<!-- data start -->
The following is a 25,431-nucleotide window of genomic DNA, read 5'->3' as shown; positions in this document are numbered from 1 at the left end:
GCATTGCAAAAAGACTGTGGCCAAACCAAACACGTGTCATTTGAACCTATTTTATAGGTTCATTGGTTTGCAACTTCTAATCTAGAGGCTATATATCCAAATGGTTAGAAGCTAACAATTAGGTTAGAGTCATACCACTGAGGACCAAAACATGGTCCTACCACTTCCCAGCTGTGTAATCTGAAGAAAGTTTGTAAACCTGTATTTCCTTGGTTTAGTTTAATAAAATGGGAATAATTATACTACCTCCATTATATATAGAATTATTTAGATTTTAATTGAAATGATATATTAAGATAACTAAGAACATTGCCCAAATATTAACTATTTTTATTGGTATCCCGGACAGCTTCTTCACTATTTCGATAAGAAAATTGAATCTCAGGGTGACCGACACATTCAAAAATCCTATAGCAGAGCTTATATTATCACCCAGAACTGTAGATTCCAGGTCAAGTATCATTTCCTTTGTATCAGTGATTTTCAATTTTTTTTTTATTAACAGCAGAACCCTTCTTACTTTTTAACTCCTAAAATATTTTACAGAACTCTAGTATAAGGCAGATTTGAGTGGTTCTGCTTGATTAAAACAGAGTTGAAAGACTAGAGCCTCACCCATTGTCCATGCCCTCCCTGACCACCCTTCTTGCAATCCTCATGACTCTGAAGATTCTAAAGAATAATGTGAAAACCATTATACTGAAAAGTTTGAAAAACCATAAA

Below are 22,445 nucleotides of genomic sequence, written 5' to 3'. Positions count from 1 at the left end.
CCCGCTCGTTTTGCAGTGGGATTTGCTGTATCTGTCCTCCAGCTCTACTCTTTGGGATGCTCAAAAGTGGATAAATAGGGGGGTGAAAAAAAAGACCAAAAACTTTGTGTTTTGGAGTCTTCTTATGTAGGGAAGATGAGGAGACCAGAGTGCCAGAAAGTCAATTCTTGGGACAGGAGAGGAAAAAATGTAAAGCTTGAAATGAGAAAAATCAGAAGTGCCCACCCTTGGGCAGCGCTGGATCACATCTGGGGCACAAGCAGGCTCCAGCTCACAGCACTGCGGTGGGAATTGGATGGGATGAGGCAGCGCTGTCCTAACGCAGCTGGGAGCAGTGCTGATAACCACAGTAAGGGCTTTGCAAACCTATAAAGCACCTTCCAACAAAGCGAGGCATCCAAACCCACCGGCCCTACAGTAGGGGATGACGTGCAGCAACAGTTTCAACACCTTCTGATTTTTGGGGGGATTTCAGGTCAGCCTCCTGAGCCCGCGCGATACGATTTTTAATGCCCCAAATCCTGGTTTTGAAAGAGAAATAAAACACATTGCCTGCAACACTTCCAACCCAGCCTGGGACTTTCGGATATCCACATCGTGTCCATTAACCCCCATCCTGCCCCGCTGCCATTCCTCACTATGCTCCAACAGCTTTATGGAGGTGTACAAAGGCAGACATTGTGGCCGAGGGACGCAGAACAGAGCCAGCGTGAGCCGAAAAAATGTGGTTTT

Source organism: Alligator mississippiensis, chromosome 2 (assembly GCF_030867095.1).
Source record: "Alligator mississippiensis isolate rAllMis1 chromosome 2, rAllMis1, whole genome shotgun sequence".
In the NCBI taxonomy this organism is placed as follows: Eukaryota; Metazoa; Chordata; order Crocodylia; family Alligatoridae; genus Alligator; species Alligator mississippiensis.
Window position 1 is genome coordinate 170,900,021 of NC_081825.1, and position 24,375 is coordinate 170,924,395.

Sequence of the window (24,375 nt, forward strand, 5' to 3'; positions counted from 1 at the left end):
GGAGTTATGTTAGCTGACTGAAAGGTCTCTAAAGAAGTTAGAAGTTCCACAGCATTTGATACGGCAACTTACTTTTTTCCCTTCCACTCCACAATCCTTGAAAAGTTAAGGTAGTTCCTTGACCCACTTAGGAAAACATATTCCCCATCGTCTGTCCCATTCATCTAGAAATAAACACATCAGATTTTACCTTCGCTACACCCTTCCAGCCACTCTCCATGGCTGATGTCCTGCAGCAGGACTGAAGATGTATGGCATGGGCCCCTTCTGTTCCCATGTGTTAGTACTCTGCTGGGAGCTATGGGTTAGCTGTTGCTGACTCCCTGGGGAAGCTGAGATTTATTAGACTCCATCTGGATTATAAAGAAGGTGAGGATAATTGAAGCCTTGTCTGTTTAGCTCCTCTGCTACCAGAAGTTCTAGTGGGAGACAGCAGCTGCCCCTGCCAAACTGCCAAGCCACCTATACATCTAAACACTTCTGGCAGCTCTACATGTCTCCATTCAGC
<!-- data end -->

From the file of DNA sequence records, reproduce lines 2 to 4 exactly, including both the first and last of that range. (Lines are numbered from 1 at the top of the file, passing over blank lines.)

GCATTGCAAAAAGACTGTGGCCAAACCAAACACGTGTCATTTGAACCTATTTTATAGGTTCATTGGTTTGCAACTTCTAATCTAGAGGCTATATATCCAAATGGTTAGAAGCTAACAATTAGGTTAGAGTCATACCACTGAGGACCAAAACATGGTCCTACCACTTCCCAGCTGTGTAATCTGAAGAAAGTTTGTAAACCTGTATTTCCTTGGTTTAGTTTAATAAAATGGGAATAATTATACTACCTCCATTATATATAGAATTATTTAGATTTTAATTGAAATGATATATTAAGATAACTAAGAACATTGCCCAAATATTAACTATTTTTATTGGTATCCCGGACAGCTTCTTCACTATTTCGATAAGAAAATTGAATCTCAGGGTGACCGACACATTCAAAAATCCTATAGCAGAGCTTATATTATCACCCAGAACTGTAGATTCCAGGTCAAGTATCATTTCCTTTGTATCAGTGATTTTCAATTTTTTTTTTATTAACAGCAGAACCCTTCTTACTTTTTAACTCCTAAAATATTTTACAGAACTCTAGTATAAGGCAGATTTGAGTGGTTCTGCTTGATTAAAACAGAGTTGAAAGACTAGAGCCTCACCCATTGTCCATGCCCTCCCTGACCACCCTTCTTGCAATCCTCATGACTCTGAAGATTCTAAAGAATAATGTGAAAACCATTATACTGAAAAGTTTGAAAAACCATAAA

Below are 22,445 nucleotides of genomic sequence, written 5' to 3'. Positions count from 1 at the left end.
CCCGCTCGTTTTGCAGTGGGATTTGCTGTATCTGTCCTCCAGCTCTACTCTTTGGGATGCTCAAAAGTGGATAAATAGGGGGGTGAAAAAAAAGACCAAAAACTTTGTGTTTTGGAGTCTTCTTATGTAGGGAAGATGAGGAGACCAGAGTGCCAGAAAGTCAATTCTTGGGACAGGAGAGGAAAAAATGTAAAGCTTGAAATGAGAAAAATCAGAAGTGCCCACCCTTGGGCAGCGCTGGATCACATCTGGGGCACAAGCAGGCTCCAGCTCACAGCACTGCGGTGGGAATTGGATGGGATGAGGCAGCGCTGTCCTAACGCAGCTGGGAGCAGTGCTGATAACCACAGTAAGGGCTTTGCAAACCTATAAAGCACCTTCCAACAAAGCGAGGCATCCAAACCCACCGGCCCTACAGTAGGGGATGACGTGCAGCAACAGTTTCAACACCTTCTGATTTTTGGGGGGATTTCAGGTCAGCCTCCTGAGCCCGCGCGATACGATTTTTAATGCCCCAAATCCTGGTTTTGAAAGAGAAATAAAACACATTGCCTGCAACACTTCCAACCCAGCCTGGGACTTTCGGATATCCACATCGTGTCCATTAACCCCCATCCTGCCCCGCTGCCATTCCTCACTATGCTCCAACAGCTTTATGGAGGTGTACAAAGGCAGACATTGTGGCCGAGGGACGCAGAACAGAGCCAGCGTGAGCCGAAAAAATGTGGTTTT